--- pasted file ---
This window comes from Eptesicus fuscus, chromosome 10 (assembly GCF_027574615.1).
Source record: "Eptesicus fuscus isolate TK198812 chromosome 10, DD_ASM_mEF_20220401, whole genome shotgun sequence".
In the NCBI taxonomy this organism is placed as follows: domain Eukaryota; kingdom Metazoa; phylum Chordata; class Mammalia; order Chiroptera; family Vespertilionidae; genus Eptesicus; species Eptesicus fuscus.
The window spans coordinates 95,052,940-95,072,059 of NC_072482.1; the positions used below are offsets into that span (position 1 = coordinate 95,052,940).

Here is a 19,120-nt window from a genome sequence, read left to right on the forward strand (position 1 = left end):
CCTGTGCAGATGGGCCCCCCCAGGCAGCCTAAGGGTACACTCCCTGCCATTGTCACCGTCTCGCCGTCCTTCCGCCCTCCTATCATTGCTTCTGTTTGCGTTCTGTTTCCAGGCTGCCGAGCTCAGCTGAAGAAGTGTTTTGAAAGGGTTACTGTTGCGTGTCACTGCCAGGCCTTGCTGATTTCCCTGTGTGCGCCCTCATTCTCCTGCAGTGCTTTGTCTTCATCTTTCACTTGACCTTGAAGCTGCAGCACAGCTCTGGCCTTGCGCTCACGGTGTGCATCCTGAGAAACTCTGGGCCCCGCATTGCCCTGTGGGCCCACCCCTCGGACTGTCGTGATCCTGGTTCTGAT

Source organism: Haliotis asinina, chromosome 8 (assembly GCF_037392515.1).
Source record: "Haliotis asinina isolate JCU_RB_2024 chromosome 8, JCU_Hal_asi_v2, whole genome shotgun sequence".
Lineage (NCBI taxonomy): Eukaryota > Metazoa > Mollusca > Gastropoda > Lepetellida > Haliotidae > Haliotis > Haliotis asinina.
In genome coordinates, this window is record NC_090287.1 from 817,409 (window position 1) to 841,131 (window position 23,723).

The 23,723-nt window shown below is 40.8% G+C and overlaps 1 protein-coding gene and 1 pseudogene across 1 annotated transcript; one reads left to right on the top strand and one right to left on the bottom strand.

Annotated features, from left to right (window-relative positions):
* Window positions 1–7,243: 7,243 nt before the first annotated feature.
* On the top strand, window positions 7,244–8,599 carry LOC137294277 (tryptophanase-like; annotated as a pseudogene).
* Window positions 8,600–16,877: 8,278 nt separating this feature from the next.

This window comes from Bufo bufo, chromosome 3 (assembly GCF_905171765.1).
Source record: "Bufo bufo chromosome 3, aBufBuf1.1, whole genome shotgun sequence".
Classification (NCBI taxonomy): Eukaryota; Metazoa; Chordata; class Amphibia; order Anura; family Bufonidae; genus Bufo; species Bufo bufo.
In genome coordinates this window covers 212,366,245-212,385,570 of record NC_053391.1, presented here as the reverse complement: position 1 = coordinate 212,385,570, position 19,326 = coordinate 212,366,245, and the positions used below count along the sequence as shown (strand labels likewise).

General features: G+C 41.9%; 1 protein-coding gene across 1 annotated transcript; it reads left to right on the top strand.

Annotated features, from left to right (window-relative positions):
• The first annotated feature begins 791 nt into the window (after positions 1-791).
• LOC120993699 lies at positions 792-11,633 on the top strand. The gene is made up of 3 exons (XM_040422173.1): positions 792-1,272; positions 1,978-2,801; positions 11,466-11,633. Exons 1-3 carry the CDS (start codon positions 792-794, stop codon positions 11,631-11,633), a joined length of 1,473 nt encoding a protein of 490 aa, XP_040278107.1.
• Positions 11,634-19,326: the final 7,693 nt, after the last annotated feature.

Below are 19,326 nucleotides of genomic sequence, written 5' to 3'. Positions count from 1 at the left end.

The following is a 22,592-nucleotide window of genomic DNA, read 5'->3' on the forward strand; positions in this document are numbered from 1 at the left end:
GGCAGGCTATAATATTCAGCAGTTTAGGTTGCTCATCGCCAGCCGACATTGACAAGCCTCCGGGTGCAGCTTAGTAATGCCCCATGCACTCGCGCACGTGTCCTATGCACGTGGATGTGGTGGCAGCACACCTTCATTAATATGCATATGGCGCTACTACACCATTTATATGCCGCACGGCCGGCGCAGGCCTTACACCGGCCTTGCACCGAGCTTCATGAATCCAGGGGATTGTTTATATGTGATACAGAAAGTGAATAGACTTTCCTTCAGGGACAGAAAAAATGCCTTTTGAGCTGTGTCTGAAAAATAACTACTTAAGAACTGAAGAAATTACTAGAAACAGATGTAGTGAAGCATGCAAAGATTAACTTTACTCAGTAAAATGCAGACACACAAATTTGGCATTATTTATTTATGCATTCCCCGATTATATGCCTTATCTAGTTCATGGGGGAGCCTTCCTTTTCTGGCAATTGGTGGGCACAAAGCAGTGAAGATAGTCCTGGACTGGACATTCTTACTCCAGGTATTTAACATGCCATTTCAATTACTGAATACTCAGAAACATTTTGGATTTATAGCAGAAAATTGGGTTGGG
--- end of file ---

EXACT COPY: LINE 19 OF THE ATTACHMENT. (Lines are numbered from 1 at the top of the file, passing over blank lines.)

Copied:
In genome coordinates this window covers 212,366,245-212,385,570 of record NC_053391.1, presented here as the reverse complement: position 1 = coordinate 212,385,570, position 19,326 = coordinate 212,366,245, and the positions used below count along the sequence as shown (strand labels likewise).